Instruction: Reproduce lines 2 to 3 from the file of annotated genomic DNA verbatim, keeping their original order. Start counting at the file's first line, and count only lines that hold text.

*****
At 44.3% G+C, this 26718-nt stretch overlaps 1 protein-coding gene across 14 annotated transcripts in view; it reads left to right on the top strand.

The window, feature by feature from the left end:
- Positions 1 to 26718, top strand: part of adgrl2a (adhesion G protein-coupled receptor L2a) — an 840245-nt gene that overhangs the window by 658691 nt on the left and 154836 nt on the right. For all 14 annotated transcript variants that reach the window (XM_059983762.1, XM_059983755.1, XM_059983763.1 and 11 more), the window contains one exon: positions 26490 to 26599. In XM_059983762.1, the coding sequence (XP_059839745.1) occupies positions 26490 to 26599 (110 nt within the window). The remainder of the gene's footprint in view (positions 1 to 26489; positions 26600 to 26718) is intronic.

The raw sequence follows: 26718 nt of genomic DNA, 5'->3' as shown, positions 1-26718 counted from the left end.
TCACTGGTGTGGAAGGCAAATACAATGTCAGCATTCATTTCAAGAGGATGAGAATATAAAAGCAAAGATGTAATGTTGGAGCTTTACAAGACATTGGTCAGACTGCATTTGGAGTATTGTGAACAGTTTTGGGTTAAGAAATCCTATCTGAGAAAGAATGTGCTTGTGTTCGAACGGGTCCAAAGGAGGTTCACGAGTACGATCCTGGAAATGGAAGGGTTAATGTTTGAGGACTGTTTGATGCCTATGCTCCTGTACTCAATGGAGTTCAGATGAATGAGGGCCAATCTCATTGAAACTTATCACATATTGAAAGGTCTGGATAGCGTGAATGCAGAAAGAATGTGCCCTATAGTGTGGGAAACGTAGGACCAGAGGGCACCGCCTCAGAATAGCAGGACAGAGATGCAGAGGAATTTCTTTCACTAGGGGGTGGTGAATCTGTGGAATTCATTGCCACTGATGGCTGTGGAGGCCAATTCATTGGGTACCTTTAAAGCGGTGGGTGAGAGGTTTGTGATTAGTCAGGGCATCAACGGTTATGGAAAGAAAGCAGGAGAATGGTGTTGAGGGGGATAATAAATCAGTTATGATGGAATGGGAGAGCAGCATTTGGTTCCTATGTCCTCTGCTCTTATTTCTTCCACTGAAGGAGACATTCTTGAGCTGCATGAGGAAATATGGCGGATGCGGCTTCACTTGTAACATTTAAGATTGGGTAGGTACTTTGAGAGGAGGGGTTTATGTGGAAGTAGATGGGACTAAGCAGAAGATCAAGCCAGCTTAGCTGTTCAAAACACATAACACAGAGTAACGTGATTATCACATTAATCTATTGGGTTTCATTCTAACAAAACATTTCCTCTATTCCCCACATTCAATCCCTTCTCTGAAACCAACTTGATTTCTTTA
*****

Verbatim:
The window, feature by feature from the left end:
- Positions 1 to 26718, top strand: part of adgrl2a (adhesion G protein-coupled receptor L2a) — an 840245-nt gene that overhangs the window by 658691 nt on the left and 154836 nt on the right. For all 14 annotated transcript variants that reach the window (XM_059983762.1, XM_059983755.1, XM_059983763.1 and 11 more), the window contains one exon: positions 26490 to 26599. In XM_059983762.1, the coding sequence (XP_059839745.1) occupies positions 26490 to 26599 (110 nt within the window). The remainder of the gene's footprint in view (positions 1 to 26489; positions 26600 to 26718) is intronic.